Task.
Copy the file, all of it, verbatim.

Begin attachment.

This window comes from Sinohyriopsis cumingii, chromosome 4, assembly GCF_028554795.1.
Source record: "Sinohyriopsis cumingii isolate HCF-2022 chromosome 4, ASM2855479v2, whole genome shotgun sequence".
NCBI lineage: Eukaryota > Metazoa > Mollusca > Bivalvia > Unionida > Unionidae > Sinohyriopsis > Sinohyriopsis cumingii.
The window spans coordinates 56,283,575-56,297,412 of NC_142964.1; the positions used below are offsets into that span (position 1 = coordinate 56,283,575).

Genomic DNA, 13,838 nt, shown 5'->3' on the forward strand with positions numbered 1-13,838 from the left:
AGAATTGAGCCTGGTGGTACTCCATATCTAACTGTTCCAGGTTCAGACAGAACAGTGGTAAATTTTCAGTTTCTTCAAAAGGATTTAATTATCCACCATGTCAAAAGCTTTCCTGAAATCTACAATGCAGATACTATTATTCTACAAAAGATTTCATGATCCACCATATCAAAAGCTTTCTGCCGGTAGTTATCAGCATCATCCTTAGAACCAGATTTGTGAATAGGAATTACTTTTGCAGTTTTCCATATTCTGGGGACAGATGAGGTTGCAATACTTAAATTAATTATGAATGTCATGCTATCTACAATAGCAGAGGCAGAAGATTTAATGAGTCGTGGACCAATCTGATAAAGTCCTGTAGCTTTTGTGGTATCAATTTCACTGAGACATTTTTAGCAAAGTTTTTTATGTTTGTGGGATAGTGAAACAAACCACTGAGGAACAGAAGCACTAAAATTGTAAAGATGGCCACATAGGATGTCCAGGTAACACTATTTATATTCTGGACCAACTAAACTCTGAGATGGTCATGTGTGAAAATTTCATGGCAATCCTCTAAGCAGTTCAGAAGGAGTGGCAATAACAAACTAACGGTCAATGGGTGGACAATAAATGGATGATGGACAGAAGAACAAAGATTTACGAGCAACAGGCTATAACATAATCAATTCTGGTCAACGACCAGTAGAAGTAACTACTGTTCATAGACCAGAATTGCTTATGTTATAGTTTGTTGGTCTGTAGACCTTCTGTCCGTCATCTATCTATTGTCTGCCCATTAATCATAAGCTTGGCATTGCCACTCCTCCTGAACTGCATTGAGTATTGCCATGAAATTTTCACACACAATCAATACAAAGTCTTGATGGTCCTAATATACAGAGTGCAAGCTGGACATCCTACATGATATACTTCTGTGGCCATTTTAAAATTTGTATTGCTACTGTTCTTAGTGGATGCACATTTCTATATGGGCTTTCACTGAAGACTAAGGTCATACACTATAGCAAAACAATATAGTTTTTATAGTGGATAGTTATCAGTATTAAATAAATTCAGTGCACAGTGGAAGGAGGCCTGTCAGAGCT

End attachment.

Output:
This window comes from Sinohyriopsis cumingii, chromosome 4, assembly GCF_028554795.1.
Source record: "Sinohyriopsis cumingii isolate HCF-2022 chromosome 4, ASM2855479v2, whole genome shotgun sequence".
NCBI lineage: Eukaryota > Metazoa > Mollusca > Bivalvia > Unionida > Unionidae > Sinohyriopsis > Sinohyriopsis cumingii.
The window spans coordinates 56,283,575-56,297,412 of NC_142964.1; the positions used below are offsets into that span (position 1 = coordinate 56,283,575).

Genomic DNA, 13,838 nt, shown 5'->3' on the forward strand with positions numbered 1-13,838 from the left:
AGAATTGAGCCTGGTGGTACTCCATATCTAACTGTTCCAGGTTCAGACAGAACAGTGGTAAATTTTCAGTTTCTTCAAAAGGATTTAATTATCCACCATGTCAAAAGCTTTCCTGAAATCTACAATGCAGATACTATTATTCTACAAAAGATTTCATGATCCACCATATCAAAAGCTTTCTGCCGGTAGTTATCAGCATCATCCTTAGAACCAGATTTGTGAATAGGAATTACTTTTGCAGTTTTCCATATTCTGGGGACAGATGAGGTTGCAATACTTAAATTAATTATGAATGTCATGCTATCTACAATAGCAGAGGCAGAAGATTTAATGAGTCGTGGACCAATCTGATAAAGTCCTGTAGCTTTTGTGGTATCAATTTCACTGAGACATTTTTAGCAAAGTTTTTTATGTTTGTGGGATAGTGAAACAAACCACTGAGGAACAGAAGCACTAAAATTGTAAAGATGGCCACATAGGATGTCCAGGTAACACTATTTATATTCTGGACCAACTAAACTCTGAGATGGTCATGTGTGAAAATTTCATGGCAATCCTCTAAGCAGTTCAGAAGGAGTGGCAATAACAAACTAACGGTCAATGGGTGGACAATAAATGGATGATGGACAGAAGAACAAAGATTTACGAGCAACAGGCTATAACATAATCAATTCTGGTCAACGACCAGTAGAAGTAACTACTGTTCATAGACCAGAATTGCTTATGTTATAGTTTGTTGGTCTGTAGACCTTCTGTCCGTCATCTATCTATTGTCTGCCCATTAATCATAAGCTTGGCATTGCCACTCCTCCTGAACTGCATTGAGTATTGCCATGAAATTTTCACACACAATCAATACAAAGTCTTGATGGTCCTAATATACAGAGTGCAAGCTGGACATCCTACATGATATACTTCTGTGGCCATTTTAAAATTTGTATTGCTACTGTTCTTAGTGGATGCACATTTCTATATGGGCTTTCACTGAAGACTAAGGTCATACACTATAGCAAAACAATATAGTTTTTATAGTGGATAGTTATCAGTATTAAATAAATTCAGTGCACAGTGGAAGGAGGCCTGTCAGAGCT